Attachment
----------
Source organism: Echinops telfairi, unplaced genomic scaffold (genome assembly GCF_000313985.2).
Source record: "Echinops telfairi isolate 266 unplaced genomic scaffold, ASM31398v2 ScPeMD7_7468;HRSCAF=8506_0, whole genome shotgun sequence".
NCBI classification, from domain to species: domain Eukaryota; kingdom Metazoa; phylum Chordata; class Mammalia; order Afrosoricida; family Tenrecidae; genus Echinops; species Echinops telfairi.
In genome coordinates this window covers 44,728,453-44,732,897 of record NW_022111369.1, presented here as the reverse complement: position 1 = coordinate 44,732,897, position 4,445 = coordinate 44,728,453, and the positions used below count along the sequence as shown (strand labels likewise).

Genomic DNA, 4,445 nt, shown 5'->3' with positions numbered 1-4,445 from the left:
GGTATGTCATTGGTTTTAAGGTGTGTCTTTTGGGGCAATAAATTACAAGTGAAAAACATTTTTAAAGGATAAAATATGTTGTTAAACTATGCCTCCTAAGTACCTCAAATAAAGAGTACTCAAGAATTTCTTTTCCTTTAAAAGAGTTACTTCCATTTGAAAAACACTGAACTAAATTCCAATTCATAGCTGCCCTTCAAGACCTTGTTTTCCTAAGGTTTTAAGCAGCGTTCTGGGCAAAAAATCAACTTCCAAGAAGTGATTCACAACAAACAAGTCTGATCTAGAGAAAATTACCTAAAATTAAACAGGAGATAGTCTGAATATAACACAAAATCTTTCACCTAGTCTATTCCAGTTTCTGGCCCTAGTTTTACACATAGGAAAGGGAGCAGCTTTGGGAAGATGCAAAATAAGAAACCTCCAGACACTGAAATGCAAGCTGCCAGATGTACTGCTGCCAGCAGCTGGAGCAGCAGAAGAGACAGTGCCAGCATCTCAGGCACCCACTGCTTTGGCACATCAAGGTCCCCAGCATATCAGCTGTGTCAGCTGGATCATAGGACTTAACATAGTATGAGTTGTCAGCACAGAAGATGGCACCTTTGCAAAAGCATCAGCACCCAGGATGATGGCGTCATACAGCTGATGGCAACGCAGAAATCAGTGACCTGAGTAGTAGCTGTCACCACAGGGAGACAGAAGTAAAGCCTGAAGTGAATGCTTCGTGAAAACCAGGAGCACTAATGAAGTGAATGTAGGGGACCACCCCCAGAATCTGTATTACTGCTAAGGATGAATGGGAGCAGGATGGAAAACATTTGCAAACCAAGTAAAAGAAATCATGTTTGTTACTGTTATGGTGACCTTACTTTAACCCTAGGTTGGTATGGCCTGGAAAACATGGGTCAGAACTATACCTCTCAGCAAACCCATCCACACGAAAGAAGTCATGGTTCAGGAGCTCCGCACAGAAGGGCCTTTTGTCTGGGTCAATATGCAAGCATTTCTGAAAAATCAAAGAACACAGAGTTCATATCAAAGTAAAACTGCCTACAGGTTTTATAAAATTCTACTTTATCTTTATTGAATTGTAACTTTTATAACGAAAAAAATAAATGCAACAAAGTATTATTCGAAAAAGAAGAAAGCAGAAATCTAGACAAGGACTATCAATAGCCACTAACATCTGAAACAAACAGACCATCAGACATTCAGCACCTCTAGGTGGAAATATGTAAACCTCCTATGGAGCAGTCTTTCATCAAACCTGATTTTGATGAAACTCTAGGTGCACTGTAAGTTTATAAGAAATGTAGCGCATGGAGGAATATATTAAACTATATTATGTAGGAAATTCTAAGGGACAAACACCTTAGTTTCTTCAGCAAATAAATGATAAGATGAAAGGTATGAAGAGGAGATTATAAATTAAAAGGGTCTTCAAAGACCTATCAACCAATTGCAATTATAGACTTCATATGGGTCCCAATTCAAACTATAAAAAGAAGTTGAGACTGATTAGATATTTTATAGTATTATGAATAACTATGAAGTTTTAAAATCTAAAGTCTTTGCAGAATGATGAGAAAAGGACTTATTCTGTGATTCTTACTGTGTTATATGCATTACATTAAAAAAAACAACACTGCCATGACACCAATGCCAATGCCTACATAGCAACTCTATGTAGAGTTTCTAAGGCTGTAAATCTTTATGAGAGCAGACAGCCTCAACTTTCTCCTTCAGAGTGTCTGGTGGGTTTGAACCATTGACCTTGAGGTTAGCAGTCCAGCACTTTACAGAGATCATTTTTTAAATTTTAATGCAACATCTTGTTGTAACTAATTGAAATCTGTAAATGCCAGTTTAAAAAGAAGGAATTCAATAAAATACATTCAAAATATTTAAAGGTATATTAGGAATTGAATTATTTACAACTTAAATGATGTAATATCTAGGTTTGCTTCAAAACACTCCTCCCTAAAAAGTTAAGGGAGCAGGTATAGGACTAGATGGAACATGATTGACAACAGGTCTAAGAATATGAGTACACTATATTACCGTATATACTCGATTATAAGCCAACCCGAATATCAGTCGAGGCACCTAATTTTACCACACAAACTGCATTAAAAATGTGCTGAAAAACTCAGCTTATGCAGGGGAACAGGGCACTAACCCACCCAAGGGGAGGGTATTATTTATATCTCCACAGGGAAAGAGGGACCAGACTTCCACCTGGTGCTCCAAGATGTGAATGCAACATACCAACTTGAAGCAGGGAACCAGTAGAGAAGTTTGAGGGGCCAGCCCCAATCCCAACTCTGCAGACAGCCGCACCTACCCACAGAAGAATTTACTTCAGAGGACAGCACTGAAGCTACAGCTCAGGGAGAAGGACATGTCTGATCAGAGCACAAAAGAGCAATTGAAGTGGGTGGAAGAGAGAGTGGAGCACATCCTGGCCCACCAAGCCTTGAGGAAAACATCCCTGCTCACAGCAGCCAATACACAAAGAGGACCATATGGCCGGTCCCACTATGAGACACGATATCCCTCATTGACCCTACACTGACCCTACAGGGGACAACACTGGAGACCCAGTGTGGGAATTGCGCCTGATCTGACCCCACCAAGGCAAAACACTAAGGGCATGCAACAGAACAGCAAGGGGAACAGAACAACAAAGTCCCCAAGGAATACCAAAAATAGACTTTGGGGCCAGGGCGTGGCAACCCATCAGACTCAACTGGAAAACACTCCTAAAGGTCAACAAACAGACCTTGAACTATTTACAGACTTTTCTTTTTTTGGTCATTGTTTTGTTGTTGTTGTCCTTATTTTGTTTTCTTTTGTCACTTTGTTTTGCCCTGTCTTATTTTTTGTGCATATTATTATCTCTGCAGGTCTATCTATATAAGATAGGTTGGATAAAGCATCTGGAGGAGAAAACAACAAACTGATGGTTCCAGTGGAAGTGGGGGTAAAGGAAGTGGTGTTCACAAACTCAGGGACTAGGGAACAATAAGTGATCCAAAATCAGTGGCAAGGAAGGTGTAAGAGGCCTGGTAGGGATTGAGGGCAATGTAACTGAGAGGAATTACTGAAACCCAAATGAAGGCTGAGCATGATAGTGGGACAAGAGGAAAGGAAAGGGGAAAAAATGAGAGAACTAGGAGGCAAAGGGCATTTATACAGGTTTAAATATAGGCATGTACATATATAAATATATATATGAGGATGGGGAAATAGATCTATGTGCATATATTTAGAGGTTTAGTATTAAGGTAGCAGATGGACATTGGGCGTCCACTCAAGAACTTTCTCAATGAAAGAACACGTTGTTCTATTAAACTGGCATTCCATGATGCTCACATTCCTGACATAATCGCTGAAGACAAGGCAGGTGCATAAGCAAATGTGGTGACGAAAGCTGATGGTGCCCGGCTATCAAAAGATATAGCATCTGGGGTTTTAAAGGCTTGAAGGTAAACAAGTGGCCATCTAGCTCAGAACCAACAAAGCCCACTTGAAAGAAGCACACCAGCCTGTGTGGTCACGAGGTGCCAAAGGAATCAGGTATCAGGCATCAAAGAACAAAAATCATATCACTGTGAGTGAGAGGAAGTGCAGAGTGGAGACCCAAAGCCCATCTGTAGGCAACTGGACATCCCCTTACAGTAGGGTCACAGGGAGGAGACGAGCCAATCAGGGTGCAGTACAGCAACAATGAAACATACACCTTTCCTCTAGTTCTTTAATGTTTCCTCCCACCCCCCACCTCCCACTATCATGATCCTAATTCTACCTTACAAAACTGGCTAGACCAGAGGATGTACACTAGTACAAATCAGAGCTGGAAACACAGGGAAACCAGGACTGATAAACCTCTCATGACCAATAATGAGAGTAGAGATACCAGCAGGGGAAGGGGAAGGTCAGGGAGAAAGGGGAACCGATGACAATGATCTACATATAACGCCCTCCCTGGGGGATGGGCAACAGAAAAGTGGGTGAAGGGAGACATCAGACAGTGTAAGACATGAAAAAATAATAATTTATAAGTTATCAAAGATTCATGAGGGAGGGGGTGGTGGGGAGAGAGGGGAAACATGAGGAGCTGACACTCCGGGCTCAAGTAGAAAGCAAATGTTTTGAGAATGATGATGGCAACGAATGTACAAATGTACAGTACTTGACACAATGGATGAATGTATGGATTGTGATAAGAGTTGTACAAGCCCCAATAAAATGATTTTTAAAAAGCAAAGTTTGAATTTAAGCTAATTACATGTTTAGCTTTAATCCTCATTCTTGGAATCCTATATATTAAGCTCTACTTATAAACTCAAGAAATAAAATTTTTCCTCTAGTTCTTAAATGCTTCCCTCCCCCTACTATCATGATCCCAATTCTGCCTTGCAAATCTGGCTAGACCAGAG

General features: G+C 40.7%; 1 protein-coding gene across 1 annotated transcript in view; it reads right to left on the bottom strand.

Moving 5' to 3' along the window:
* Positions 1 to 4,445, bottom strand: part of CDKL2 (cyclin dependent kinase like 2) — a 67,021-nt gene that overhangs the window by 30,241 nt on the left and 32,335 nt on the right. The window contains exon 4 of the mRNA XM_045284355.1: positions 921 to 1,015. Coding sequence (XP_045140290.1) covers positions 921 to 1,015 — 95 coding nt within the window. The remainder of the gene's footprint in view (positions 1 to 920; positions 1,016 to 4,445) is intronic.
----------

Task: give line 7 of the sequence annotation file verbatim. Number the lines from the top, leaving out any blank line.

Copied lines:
General features: G+C 40.7%; 1 protein-coding gene across 1 annotated transcript in view; it reads right to left on the bottom strand.